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Training Rural Doctors for Rural People
The Wisconsin Collaborative for Rural Graduate Medical Education (WCRGME) (see our brochure) exists to address the rural shortage of primary care physicians through the expansion and support of rural graduate medical education (GME). WCRGME began in February 2012 as a joint partnership of the Rural Wisconsin Health Cooperative (RWHC), the Wisconsin Rural Physician Residency Assistance Program (WRPRAP), the University of Wisconsin Baraboo Rural Training Track Residency Program (RTT) and several rural hospitals, clinics, and family medicine residency programs.
Director of Rural GME Development & Support
Kara graduated with a B.S. from the University of Wisconsin – Stevens Point. She has worked in physician and resident medical education for over nine years, including several years with the Baraboo RTT. Having rural roots herself, she understands the need for Wisconsin’s smaller communities to recruit and retain primary care doctors. “Working with organizations statewide to develop and support rural GME opportunities is my passion. I am thrilled with the efforts and commitment of all our partners and look forward to our continued growth in training rural doctors for rural people.”
Rural GME Program Coordinator (Southern WI)
As a program coordinator, Jennifer enjoys meeting with current and potential sites to develop rotations for residents and helping sites navigate their rural GME path. Jennifer experienced rural life firsthand while living in Lancaster, WI for 15 years. She worked at an agency that serves adults with developmental disabilities and strengthened her skills in grant writing, business development, and non-profit management while realizing the benefits and opportunities of rural life. Jennifer is excited to see the growth of rural GME in Wisconsin for residents, education coordinators, and preceptors!
Rural GME Program Coordinator (Southern WI)
Tania Anderson graduated with a B.S. in Human Resource Management from Concordia University and began her career associated with healthcare at Divine Savior Healthcare (DSH) in Portage, WI. While employed at DSH, she was responsible for the onsite coordination of medical student and resident rotations as well as some preliminary work with residency programming. She begins her career with RWHC eager to share her knowledge of GME, and looks forward to helping WCRGME expand GME training to other rural sites in Wisconsin.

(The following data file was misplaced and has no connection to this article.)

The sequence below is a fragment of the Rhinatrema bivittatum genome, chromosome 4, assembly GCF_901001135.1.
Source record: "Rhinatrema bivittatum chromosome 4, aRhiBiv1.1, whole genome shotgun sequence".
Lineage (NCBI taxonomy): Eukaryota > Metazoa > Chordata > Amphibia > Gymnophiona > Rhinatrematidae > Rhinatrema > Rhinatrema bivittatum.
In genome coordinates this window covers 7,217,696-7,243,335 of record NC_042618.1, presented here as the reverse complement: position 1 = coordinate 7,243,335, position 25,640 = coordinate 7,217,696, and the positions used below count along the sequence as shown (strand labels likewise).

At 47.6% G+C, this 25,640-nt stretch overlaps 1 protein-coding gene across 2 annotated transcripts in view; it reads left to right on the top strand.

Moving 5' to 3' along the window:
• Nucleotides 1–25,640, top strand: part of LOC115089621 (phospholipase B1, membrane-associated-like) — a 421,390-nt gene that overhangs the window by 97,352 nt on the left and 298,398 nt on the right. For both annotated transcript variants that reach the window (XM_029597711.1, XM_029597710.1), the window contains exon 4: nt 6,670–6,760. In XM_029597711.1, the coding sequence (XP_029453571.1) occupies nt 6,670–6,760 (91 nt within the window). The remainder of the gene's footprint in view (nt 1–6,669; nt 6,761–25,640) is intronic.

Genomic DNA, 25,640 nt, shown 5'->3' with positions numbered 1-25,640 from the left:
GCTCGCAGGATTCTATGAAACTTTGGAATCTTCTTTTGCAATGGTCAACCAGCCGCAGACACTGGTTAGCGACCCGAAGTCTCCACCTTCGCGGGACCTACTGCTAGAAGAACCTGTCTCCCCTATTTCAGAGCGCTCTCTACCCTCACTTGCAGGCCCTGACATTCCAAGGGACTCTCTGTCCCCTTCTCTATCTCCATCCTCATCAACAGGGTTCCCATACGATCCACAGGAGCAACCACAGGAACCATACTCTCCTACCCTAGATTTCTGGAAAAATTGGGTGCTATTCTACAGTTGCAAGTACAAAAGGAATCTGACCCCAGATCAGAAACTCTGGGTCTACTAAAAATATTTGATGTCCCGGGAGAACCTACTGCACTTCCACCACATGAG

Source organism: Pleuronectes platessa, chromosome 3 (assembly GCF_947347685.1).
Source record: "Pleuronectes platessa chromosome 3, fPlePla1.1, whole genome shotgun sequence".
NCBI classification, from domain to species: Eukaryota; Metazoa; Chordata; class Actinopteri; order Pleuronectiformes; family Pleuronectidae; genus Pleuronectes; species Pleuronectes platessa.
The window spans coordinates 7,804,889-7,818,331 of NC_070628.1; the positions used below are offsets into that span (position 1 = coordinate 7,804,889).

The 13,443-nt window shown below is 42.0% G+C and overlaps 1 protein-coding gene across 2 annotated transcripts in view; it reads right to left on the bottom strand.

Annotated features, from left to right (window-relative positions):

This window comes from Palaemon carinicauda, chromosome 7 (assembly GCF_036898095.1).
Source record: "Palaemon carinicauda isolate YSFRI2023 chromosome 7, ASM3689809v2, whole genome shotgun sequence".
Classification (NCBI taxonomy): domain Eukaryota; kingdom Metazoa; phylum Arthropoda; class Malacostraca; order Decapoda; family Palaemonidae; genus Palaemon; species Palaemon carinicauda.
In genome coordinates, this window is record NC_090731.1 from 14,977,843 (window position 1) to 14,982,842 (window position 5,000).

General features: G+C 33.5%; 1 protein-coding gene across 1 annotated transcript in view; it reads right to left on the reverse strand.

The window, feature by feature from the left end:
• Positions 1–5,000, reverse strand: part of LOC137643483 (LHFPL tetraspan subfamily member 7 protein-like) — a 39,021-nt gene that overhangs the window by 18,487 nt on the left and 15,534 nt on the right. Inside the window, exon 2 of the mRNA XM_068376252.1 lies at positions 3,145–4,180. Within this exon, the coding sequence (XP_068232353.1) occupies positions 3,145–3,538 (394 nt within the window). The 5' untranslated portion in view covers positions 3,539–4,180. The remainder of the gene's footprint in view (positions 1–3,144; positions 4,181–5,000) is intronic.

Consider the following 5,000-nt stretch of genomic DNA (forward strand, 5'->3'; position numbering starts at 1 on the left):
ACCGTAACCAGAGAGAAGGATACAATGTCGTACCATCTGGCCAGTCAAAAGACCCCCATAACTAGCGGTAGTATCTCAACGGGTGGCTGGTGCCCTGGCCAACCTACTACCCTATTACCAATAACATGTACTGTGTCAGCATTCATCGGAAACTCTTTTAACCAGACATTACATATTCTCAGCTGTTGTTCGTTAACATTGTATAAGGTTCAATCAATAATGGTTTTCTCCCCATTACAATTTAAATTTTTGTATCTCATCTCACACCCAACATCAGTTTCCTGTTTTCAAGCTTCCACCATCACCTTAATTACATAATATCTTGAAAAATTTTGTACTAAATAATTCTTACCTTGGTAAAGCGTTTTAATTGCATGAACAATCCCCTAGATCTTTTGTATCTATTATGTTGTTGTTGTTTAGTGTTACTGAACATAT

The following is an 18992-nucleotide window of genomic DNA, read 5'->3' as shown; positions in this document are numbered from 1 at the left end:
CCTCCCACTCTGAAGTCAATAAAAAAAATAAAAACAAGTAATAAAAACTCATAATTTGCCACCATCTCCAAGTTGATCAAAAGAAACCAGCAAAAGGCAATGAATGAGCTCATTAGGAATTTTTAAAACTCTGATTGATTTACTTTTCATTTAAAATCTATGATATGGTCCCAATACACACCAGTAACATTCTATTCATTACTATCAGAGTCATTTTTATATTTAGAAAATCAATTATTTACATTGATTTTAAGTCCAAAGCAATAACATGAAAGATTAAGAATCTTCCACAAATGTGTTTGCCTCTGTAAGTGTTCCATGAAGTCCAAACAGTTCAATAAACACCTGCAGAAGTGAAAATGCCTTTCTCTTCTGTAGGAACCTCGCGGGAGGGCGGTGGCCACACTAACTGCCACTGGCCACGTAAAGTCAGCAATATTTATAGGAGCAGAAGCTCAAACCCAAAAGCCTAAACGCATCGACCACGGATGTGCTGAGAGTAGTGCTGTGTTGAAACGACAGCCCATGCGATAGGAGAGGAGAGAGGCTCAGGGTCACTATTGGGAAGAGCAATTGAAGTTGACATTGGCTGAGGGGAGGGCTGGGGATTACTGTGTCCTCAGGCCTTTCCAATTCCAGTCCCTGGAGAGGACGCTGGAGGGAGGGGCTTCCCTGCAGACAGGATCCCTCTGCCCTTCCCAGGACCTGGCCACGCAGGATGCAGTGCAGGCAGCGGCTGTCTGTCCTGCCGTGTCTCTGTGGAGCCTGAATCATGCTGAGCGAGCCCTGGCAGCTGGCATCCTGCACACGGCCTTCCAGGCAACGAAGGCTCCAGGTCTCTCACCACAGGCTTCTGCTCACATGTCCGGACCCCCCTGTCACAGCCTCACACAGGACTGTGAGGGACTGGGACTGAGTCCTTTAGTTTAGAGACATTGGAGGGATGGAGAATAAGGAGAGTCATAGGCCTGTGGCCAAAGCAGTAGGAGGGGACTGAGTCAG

Rural GME Program Coordinator (Northern WI)
Jill Niemczyk has a B.S. in Community Health Education from the University of Wisconsin – La Crosse. Jill has worked in community health education for 17 years with a variety of populations. Jill has been the Program Manager of the Northeastern Wisconsin Area Health Education Center since January of 2004 and now plays a dual role as Program Coordinator for WCRGME. She joined the team in January 2015 and has been excited to learn about graduate medical education and rural health care. Jill enjoys helping to grow rural rotation sites and residency opportunities in northern Wisconsin.
Administrative and Education Assistant
Ann Fiene served as a school district bookkeeper, middle school secretary, school district superintendent’s administrative assistant, worked as an administrative assistant for the Aspirus Healthcare System in Wausau, Wisconsin, provided administrative support for the Wisconsin Rural Schools Alliance and most recently, was employed as the administrative assistant at Concordia United Methodist Church in Prairie du Sac, Wisconsin. Ann has had experience in both the public education system and in healthcare. She is very happy to be a part of the WCRGME team and looks forward to working with the entire rural graduate medical education team.
Tim Size has been the Executive Director of the Rural Wisconsin Health Cooperative since its founding in 1979. Tim has a B.S. in Biomedical Engineering from Duke University, an MBA from the University of Chicago and an Honorary Doctorate of Humanities, from the Medical College of Wisconsin. He has served twice on the U.S. Department of Health and Human Services’ National Advisory Committee on Rural Health and Human Services. He is a past president of the National Rural Health Association and was a member of the Institute of Medicine Committee that wrote Quality Through Collaboration: The Future of Rural Health.